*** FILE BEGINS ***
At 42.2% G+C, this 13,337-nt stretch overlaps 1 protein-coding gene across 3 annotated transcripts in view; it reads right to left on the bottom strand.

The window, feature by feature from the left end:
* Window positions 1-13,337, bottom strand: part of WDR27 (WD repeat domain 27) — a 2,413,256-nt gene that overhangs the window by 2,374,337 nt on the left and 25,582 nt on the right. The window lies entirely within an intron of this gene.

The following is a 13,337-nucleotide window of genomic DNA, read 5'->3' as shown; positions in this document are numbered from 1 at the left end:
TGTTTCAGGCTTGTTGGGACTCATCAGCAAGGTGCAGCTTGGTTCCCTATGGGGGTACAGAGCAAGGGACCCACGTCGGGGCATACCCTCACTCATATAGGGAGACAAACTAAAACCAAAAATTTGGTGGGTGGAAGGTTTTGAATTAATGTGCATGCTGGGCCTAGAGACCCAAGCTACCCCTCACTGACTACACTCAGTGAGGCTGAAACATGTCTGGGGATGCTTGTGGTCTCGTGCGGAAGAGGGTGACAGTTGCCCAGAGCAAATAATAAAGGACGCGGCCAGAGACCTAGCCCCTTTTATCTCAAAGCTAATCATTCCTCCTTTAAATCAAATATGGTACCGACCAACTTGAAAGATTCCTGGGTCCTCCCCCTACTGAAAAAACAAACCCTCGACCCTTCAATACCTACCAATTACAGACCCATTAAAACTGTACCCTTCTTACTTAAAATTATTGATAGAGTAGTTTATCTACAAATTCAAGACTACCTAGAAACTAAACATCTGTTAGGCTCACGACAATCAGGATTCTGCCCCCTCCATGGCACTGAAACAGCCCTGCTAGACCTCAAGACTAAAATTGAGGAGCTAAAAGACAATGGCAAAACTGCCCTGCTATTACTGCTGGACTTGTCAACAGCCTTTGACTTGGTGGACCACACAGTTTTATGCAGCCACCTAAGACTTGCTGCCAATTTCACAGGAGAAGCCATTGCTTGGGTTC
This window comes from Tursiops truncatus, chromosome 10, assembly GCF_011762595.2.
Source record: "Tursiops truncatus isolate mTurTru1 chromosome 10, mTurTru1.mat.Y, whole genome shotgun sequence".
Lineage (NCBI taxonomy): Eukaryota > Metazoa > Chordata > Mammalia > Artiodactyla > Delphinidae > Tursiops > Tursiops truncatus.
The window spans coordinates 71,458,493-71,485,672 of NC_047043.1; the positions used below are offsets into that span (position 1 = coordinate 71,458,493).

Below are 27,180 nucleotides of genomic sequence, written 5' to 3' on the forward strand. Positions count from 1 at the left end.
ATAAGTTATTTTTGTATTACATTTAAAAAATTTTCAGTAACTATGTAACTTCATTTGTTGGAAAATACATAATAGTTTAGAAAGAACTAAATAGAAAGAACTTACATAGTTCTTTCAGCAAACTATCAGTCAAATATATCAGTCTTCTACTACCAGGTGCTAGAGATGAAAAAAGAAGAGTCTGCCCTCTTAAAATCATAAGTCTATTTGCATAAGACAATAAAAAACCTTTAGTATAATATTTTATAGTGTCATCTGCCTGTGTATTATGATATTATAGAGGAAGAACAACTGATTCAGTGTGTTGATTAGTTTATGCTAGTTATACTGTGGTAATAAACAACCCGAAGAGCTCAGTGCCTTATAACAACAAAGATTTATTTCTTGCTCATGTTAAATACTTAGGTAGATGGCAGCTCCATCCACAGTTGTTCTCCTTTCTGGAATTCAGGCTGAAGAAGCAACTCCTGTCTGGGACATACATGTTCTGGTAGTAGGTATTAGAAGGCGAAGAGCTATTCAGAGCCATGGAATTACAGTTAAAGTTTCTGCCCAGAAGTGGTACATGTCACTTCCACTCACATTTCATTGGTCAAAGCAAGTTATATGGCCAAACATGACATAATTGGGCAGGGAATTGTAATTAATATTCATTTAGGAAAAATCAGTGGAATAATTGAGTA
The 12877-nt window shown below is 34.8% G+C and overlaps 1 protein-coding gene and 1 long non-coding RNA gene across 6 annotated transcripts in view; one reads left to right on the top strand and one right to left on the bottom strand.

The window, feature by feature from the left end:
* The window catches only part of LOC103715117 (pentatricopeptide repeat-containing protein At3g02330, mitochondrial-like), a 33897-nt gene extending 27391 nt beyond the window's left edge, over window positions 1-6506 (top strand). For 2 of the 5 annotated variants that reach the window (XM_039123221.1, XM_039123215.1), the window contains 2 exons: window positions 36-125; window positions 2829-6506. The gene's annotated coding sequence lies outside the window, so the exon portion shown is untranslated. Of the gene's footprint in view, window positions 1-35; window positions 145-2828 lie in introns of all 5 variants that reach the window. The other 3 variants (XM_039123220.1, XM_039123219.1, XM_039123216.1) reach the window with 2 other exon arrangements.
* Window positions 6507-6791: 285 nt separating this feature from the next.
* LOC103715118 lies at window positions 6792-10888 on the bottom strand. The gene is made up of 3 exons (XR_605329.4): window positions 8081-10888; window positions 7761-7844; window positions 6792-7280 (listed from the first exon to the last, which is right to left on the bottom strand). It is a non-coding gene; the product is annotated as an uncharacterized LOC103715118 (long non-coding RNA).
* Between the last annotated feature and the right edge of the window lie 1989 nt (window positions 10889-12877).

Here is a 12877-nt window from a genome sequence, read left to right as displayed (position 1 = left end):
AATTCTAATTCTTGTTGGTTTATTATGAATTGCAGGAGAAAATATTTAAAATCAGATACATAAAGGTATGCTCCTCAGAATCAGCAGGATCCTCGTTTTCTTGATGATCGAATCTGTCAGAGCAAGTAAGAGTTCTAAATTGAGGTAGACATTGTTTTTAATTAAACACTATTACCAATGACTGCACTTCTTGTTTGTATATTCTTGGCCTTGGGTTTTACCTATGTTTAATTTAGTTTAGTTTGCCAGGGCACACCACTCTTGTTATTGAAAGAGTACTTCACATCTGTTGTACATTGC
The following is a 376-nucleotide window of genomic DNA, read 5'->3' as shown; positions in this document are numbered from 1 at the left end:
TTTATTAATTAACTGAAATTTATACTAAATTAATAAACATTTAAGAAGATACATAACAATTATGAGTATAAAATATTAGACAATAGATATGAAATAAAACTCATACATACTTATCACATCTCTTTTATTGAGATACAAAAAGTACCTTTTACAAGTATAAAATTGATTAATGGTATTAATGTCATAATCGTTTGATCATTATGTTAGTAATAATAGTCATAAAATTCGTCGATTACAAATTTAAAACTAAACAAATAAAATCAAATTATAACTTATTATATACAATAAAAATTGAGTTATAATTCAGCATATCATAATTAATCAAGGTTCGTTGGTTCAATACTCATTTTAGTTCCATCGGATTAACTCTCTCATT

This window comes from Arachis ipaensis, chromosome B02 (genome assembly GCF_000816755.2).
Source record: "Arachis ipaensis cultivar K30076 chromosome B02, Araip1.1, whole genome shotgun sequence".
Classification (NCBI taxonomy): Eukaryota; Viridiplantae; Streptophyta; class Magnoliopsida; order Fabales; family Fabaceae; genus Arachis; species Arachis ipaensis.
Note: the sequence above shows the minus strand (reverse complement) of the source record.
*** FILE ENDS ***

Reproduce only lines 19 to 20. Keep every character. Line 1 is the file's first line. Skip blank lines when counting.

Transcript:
AATTCTAATTCTTGTTGGTTTATTATGAATTGCAGGAGAAAATATTTAAAATCAGATACATAAAGGTATGCTCCTCAGAATCAGCAGGATCCTCGTTTTCTTGATGATCGAATCTGTCAGAGCAAGTAAGAGTTCTAAATTGAGGTAGACATTGTTTTTAATTAAACACTATTACCAATGACTGCACTTCTTGTTTGTATATTCTTGGCCTTGGGTTTTACCTATGTTTAATTTAGTTTAGTTTGCCAGGGCACACCACTCTTGTTATTGAAAGAGTACTTCACATCTGTTGTACATTGC
The following is a 376-nucleotide window of genomic DNA, read 5'->3' as shown; positions in this document are numbered from 1 at the left end: